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Old Aug 13, 2012, 06:24 AM
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433 Mhz oscillator , correct me if i'm wrong !

HI guys , i totally newbie with RC here . So pls correct me . I just take a look at those 35 - 72 mhz RC , and see that , it have a quatz crystal to creat oscillator at the frequency we want .
What if we creat a 433 Mhz oscillator and connect with rc instead of crystal ,so we will have UHF transmitter .
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Old Aug 13, 2012, 08:15 AM
Oxford Panic
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Simply put, no.

The remainder of the circuitry in the transmitter is tuned to the band it was originally designed to operate on. I've heard of 35 MHz receivers working on 40MHz with only a crystal change but even that's a stretch to hope it would work at anything like peak efficiency.

If you were thinking of controlling some flying model on 433MHz, this is the band used for all sorts of other controls and telemetry so it would not be sensible to consider it.

A.
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Old Aug 13, 2012, 04:31 PM
RIP Ric
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What Andy says is correct. Put in another way, however, oscillators have multiple components that have to be designed to operate at the correct frequency. The crystal just makes it extremely stable and accurate..
..a
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Old Nov 09, 2012, 11:35 AM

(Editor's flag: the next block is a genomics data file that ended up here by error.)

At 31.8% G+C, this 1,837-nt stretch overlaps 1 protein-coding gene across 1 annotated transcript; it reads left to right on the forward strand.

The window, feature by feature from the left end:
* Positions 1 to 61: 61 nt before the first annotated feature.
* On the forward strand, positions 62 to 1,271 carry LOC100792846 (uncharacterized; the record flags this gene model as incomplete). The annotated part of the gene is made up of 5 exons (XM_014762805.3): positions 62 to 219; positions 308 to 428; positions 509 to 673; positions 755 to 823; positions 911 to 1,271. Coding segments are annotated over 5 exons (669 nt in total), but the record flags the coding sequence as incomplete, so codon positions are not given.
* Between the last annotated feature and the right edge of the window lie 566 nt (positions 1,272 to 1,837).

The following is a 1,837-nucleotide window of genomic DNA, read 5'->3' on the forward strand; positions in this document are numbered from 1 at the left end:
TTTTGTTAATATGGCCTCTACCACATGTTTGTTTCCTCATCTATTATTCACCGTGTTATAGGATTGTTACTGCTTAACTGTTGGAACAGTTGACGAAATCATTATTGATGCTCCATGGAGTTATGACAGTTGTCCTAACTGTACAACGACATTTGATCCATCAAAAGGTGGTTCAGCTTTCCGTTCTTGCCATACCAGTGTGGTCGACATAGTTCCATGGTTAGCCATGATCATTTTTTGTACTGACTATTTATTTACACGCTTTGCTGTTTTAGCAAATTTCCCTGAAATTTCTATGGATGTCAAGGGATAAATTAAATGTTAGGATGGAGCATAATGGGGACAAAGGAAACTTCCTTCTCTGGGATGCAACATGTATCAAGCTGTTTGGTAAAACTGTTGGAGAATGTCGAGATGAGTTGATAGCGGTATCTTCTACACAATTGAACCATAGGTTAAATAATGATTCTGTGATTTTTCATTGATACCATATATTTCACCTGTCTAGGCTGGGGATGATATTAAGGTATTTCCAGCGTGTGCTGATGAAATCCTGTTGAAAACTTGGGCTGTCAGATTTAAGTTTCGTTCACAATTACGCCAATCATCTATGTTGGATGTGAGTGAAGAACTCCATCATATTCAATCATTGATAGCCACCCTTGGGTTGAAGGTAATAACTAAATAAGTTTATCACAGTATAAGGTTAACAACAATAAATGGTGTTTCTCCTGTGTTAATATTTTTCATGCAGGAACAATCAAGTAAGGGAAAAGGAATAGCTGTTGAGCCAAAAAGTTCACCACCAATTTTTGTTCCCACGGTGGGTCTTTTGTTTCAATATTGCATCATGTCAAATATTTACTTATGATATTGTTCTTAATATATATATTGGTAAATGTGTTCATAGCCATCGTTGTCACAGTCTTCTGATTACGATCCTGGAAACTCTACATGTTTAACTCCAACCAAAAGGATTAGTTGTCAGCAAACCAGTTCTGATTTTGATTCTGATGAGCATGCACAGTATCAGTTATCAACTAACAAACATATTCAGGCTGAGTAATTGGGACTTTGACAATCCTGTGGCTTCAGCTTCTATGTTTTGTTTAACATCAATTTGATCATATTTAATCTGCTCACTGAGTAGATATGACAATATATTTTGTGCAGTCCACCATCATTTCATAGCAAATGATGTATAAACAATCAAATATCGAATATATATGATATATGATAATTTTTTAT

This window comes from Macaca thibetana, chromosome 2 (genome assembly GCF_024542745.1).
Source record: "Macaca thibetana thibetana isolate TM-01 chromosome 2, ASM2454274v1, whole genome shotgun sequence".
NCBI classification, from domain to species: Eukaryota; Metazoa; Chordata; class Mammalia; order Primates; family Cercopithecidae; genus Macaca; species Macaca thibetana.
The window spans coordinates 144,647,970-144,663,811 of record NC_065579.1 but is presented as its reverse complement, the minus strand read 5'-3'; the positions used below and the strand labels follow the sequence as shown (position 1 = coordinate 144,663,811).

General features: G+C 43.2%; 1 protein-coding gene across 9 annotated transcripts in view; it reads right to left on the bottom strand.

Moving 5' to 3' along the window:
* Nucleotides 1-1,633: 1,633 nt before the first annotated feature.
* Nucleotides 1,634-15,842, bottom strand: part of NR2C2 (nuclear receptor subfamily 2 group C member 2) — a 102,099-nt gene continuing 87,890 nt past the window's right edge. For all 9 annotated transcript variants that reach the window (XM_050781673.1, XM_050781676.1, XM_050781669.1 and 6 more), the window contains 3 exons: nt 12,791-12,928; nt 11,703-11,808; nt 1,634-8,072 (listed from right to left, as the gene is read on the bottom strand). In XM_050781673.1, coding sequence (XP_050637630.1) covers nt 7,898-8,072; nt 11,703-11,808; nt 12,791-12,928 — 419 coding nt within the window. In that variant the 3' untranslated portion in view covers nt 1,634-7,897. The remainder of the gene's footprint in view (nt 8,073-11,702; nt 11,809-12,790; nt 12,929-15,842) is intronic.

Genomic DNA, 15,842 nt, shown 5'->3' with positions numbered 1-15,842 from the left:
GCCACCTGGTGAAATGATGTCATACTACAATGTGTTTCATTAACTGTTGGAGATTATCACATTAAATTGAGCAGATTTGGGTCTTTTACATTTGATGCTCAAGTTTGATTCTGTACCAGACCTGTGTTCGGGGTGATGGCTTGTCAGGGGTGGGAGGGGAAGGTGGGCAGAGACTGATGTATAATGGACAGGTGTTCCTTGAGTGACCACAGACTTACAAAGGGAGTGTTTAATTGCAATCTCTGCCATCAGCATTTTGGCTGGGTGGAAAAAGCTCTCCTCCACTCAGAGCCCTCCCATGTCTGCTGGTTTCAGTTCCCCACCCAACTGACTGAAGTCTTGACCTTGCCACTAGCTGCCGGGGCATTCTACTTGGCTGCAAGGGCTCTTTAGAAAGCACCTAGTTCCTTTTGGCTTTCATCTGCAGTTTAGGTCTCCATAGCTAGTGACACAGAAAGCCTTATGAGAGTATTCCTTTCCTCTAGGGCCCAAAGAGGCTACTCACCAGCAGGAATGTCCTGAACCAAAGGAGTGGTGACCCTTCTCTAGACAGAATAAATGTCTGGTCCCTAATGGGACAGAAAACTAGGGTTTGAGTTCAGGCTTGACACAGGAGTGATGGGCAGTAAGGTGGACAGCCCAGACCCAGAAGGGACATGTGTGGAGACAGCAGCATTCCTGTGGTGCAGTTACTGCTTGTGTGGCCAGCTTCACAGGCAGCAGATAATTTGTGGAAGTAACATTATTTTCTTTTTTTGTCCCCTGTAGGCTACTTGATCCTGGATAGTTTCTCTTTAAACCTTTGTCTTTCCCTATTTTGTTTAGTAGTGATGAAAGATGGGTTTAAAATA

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Can some one explain me , why 433 Mhz with just 500mW - 1W output ,but the range is far better than 35 Mhz transmitter . What make the different ? Does it work the same like a fm transmitter that it combine the PPM signal to transmitt frequenz and send ? Thanks
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Old Nov 09, 2012, 02:13 PM
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Originally Posted by noname2x View Post
Can some one explain me , why 433 Mhz with just 500mW - 1W output ,but the range is far better than 35 Mhz transmitter . What make the different ? Does it work the same like a fm transmitter that it combine the PPM signal to transmitt frequenz and send ? Thanks
First, the power level is much lower then 500mw. Think in terms of a remote door lock (key fob) for autos which operate at 315 MHz.

Next it is possible to have a real quarter wave antenna at 433, if you had a real quarter wave antenna at 35 MHz it would look like a telephone pole.

Whether it is AM, FM, OOK or anything else does not have anything to do with the frequency. 433 radios can be anything.